|Statue of Hayashizaki Jinsuke Shigenobu|
As listed by Draeger in his comprehensive history of the Japanese sword, the ryū lineage follows a clear line of sōke (head masters) until the eleventh leader :
|Founder||Hayashizaki Jinsuke Shigenobu|
|2nd sōke||Tamiya Heibei Shigemasa|
|3rd||Nagano Muraku Nyūdō Kinrōsai|
|4th||Momo Gumbei Mitsuhige|
|5th||Arikawa Shōzaemon Munetsugu|
|6th||Banno Daemon no Jō Nobusada|
|7th||Hasegawa Chikaranosuke Eishin (Hidenobu)|
|8th||Arai Seitetsu Kiyonobu|
|9th||Hayashi Rokudayū Morimasa|
|10th||Hayashi Yasudayū Seisho|
|11th||Ōguro Motoemon Kiyokatsu|
After the demise of the eleventh sōke, a split in leadership brought two major branch lines: the Shimomura-ha and the Tanimura-ha. The first seems to have been the source for the Musō Shinden Ryū and the second later became the base for Musō Jikiden Eishin Ryū.
|12th||sōke||Matsuyoshi Teisukee (Shinsuke) Hisanari||12th||sōke||Hayashi Masu no Jō Masanari|
|13th||Yamakawa Kyūzō Yukikatsu (Yukio)||13th||Yōda Manzo Yorikatsu|
|14th||Shimomura (Tsubouchi) Mōichi (Seisure) Sadamasa||14th||Hayashi Yadayū Masayori|
|15th||Hosokawa (Gishō) Yoshimasa (Yoshiuma)||15th||Tanimura Kame no J ōYorikatsu|
|16th||Nakayama (Hakudō) (Yūshin) Hiromichi||16th||Gōto Magobei Masasuke|
|17th||Ōe Masamichi (Shikei)|
|Nakayama named no successor.||The succession is uncertain or contested.|
Inevitably, Jinsuke’s art was widely modified by its successive leaders, and almost all the descendant headmasters developed their own personal style of swordsmanship and even created ryū of their own.
The first successor to Jinsuke Shigenobu – Tamiya Heibei Shigemasa – founded the Battō Tamiya Ryū that developed into a formidable line of swordsmen who served the Ikeda and Tokugawa families.
Nagano Muraku Nyūdō Kinrōsai, the third headmaster, founded the Muraku Ryū.
The seventh headmaster was Hasegawa Chikara no Suke Eishin. He studied Hayashizaki Ryū under Nobusada, in Edo, during the Kyōhō era (1716-1735), and he gained a reputation of being an exceptionally highly skilled swordsman. He is known for developing many techniques, and he is supposed to have been the first to devise techniques performed with the cutting-edge up in the obi. He took his style back to the province of Tosa and called it Musō Jikiden Eishin Ryū, and there it was preserved up until modern times. Eishin’s art of sword drawing became a vital factor in the education of the Tosa warriors who were to play a leading role in the overthrow of the Tokugawa.
The ninth sokei Hayashi Rokudayu Morimasa was in the service of the fourth hanshu (chief of a province) Yamanouchi Toyomasa and was a swordsman of the Shinkage Ittō Ryū . While living in Edo, he studied Shimmei Musō Ryū under the eight headmaster Arai Seitatsu Kiyonobu. He also studied under the direction of Ōmori Rokurozaemon Masamitsu, the founder of the Ōmori Ryū. By applying the seiza (formal kneeling seating) principle of the Ogasawara Ryū reishiki (etiquette) to the techniques from Eishin conditioned by the saya-no-uchi battō gohon, the five forms of sword-drawing technique of the Yagyū Shinkage Ryū, Masamitsu devised eleven techniques that Hayashi Morimasa later incorporated into Musō Jikiden Eishin Ryū. This is what is known today as Shoden Ōmori Ryū.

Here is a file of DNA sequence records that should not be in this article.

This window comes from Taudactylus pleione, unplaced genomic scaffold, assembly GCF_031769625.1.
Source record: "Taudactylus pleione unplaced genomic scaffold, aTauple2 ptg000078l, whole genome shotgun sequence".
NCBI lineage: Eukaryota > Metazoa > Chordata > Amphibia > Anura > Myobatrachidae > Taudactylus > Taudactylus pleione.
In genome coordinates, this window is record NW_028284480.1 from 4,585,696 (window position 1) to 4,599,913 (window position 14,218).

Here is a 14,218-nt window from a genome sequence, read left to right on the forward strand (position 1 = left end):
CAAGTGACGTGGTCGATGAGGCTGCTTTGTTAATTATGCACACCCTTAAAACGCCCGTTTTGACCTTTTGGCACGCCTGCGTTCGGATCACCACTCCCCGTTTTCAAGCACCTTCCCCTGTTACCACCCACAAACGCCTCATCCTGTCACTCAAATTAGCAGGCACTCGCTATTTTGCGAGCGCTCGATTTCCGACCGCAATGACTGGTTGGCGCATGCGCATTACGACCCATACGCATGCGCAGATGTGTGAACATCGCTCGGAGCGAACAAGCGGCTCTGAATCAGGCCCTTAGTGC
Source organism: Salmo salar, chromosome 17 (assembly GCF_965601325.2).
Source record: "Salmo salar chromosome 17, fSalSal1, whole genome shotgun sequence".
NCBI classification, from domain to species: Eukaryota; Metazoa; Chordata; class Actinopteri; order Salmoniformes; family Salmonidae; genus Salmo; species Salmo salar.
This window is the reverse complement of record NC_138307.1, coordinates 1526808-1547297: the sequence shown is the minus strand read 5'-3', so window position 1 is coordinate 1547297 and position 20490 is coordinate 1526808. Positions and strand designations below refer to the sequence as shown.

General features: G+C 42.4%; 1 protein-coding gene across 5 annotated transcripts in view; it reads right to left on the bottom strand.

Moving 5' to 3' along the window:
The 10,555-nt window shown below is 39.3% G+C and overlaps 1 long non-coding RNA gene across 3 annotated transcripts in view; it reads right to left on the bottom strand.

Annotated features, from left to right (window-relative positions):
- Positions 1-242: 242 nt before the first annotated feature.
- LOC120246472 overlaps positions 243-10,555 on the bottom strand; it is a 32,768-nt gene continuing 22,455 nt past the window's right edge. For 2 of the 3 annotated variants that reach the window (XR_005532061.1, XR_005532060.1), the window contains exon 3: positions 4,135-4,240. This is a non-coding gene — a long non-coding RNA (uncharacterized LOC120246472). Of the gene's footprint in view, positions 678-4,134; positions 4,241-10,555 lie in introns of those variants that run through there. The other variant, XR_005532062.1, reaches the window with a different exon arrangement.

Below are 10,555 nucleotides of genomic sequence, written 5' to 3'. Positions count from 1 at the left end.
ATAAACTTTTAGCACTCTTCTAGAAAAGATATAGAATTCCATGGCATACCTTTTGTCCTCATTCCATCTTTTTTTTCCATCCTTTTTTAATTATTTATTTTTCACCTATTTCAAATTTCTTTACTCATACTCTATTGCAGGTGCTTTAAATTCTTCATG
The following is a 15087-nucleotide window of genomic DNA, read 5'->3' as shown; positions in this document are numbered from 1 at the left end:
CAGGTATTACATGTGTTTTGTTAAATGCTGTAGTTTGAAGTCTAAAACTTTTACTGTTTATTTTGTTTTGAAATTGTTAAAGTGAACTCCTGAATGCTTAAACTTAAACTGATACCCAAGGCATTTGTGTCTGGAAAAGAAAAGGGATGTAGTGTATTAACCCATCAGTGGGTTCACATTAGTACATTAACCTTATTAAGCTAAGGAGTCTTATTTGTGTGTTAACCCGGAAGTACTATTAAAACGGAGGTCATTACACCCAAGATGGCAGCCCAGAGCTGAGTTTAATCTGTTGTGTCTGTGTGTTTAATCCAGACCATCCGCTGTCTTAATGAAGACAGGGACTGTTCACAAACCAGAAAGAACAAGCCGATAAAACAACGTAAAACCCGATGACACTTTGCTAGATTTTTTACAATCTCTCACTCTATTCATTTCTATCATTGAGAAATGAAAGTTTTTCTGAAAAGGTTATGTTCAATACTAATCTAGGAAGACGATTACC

After the Meiji Restoration and the end of the shogunate, classical martial culture was to be revived after wars with China (1894-95) and Russia (1904-05). The art of sword drawing became valuable as an educational form for a much larger part of the Japanese population.
The sixteenth headmaster of the Shimomura-ha, was Nakayama Hakudō (Hiromichi). A native of Ishikawa Prefecture, he had intensively practiced the art of swordsmanship in its various aspects: iai-jutsu (battō-jutsu), ken-jutsu and gekken (kendō). He studied Ōmori Ryū, Muraku Ryū and Muso Jikiden Eishin Ryū in the province of Tosa, under the direction of Hosokawa Yoshimasa, the fifteenth headmaster of the Shimomura-ha. He also studied under Morimoto Hoskushin of the Tanimura-ha. In addition, he trained under Terai Ichitarō of Shindō Munen Ryū and under Negishi Shingorō of Yamaguchi Ittō Ryū.
All these efforts and dedication to training led Nakayama Hakudō to the development of his own style of sword drawing, which he called Musō Shinden Ryū battō-jutsu (1932).
To the eleven techniques of Ōmori Ryū, Nakayama Hakudō added one, then Ōe Masamichi Shikei the seventeenth headmaster of the Tanimura-ha renamed them and coded them as shoden, the first level of study of Musō Shinden Ryū and of Musō Jikiden Eishin Ryū.
Ten techniques taken from Musō Jikiden Eishin Ryū were codified to form chūden, the middle level of study. A third level of study, okuden, or “secret” teachings, was developed from the Jinsuke line of teaching called oku-iai meaning “(entrance to) secret iai”.
Nakayama Sensei called his style battō-jutsu, the school of drawing the sword, also called iai-jutsu in ancient terminology. It is only in the 1950’s that Nakayama Hakudō’s followers started to use the word iai-dō. Chiba Kazuo, an aikido eighth-dan shihan, who was himself a student of Mitsuzuka Takeshi, teaches the principles of drawing the sword under the name Battō-Hō.
Mitsuzuka Takeshi was a Kendo student when in early 1955 he saw an Iai-dō demonstration given by Nakayama Hakudo Sensei. He then entered Nakayama Sensei’s dojo and trained under him until Nakayama’s death.
Mitsuzuka Sensei is an 8th Dan Hanshi from the Japanese Kendo-Iai-dō Federation; he also holds high ranking positions in Kendo and Jodo.
He founded his own group, San Shin Kai, in the early seventies and has been teaching ever since at the Yotsuya Police Station Dojo in Tokyo.
Mitsuzuka Sensei has also taught seminars in France and in the US.